Mysterious drug release: pharmacies are empty and the worst in a month

Some pharmacies close their doors, while others open them, announcing the unavailability of most medicines, including what was considered self-evident, such as Panadol, to name a few. It is strange that the Ministry of Health confirms that the stores are full with medicines, and agrees to wait for the dollar supported by the Bank of Lebanon The central released the dollar. The ministry confirmed the provision of medicines…but pharmacies are still empty. And the worst may not be delayed for more than a month.

Support play classes
At noon on Thursday, May 27, it was not agreed that the Banque du Liban would secure sufficient support to release medicines from warehouses. What was clear at the time, did not go beyond the promises that the Minister of Health, Hamad Hassan, obtained from the Governor of the Banque du Liban, Riad Salameh.

In the afternoon of the same day, the Ministry of Economy broke the news of Salama’s approval to secure $180 million in coverage of the price of medicines in importers’ warehouses, which were not released because their import was not subject to the prior approval decision required to secure the subsidized dollar. However, none of these drugs were delivered by the dealers to pharmacies to sell at the black market price. They know that the interruption of medicines means pressure on the Banque du Liban to secure the subsidized dollar, so the profit margin becomes wider, not because the medicine is sold in Lebanon, but it may be smuggled abroad. And here is the whole point of the play of drug support and its exclusion from the market. If the drug is sold according to the market dollar formula, the profit margin for importers is less than what can be obtained, if the drug was imported according to the official price of 1500 pounds and sold in dollars.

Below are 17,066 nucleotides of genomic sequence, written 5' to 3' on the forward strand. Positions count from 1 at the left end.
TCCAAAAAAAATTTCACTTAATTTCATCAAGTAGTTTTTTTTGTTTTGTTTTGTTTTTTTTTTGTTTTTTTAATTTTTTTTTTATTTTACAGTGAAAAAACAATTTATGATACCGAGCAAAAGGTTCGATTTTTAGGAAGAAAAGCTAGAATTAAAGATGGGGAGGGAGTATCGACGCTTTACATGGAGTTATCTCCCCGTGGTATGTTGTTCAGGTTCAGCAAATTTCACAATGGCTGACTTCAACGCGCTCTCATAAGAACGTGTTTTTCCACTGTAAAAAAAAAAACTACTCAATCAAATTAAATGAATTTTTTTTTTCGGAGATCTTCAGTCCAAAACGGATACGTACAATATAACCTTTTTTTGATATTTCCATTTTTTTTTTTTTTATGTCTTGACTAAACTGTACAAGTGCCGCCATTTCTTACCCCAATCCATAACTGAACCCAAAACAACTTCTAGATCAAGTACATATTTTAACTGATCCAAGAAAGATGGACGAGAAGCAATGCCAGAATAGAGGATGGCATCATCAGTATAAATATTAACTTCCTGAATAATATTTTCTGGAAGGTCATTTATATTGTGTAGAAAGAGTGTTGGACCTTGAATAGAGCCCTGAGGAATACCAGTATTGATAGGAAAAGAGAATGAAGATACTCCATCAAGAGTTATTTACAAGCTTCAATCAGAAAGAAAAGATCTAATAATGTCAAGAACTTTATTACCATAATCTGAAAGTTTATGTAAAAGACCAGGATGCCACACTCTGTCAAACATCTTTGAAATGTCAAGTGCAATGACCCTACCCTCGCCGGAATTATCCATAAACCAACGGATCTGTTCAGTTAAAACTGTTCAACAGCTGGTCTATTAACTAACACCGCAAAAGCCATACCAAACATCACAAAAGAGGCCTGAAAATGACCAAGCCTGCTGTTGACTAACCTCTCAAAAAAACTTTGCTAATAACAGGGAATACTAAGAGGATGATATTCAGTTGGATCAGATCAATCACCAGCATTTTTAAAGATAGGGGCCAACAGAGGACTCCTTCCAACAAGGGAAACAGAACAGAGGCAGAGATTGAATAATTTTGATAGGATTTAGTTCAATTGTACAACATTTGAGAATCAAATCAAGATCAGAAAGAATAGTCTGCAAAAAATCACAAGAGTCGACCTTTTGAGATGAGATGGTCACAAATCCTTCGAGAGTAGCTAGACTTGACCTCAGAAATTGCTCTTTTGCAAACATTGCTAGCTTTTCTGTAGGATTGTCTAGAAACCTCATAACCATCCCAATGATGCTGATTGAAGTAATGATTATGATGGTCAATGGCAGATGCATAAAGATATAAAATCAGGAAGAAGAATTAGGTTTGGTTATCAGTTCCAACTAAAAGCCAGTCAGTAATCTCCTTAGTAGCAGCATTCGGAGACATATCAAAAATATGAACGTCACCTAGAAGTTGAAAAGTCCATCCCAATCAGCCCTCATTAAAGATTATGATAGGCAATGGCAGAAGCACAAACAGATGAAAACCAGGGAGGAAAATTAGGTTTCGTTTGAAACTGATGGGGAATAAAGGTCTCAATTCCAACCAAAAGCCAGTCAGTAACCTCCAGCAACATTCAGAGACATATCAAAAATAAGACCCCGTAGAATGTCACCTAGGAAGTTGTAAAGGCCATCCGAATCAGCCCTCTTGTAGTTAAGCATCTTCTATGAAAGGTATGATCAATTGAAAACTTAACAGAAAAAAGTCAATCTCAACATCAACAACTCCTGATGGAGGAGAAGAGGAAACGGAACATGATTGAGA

In a simple equation, if a merchant buys a box of medicine for one dollar, and the Bank of Lebanon subsidizes it, he will have bought it for 1,500 pounds. And if he sells it in Lebanon for Lebanese pounds, his profit margin will be narrow, as the drug will be sold at about 2000 pounds, and in the best case, its price may double to 3000 pounds. But if it was smuggled, and if it was sold at cost, i.e. one dollar, then this dollar will be worth about 13 thousand in lira. And certainly no one sells at cost. However, the biggest profit is getting the cash dollar, regardless of the profit margin in numbers, which is not secured by selling in the local market.

Pharmacies are empty
The release of support led to the release of medicines. This was explained by the Ministry of Health, which confirmed that it “will monitor the start of distribution starting tomorrow morning (Friday, May 28) in a fair and transparent manner to all Lebanese regions.”
As of Sunday, May 30, the state of pharmacies has not changed. Medicines, baby formula and many medical supplies are still missing. The tour that Al-Modon made to many of the capital’s pharmacies, to the Khaldeh area and its outskirts, and to the south, proves that pharmacies are not supplied with the minimum of their needs. Heading north was no better. So where are the subsidized drugs?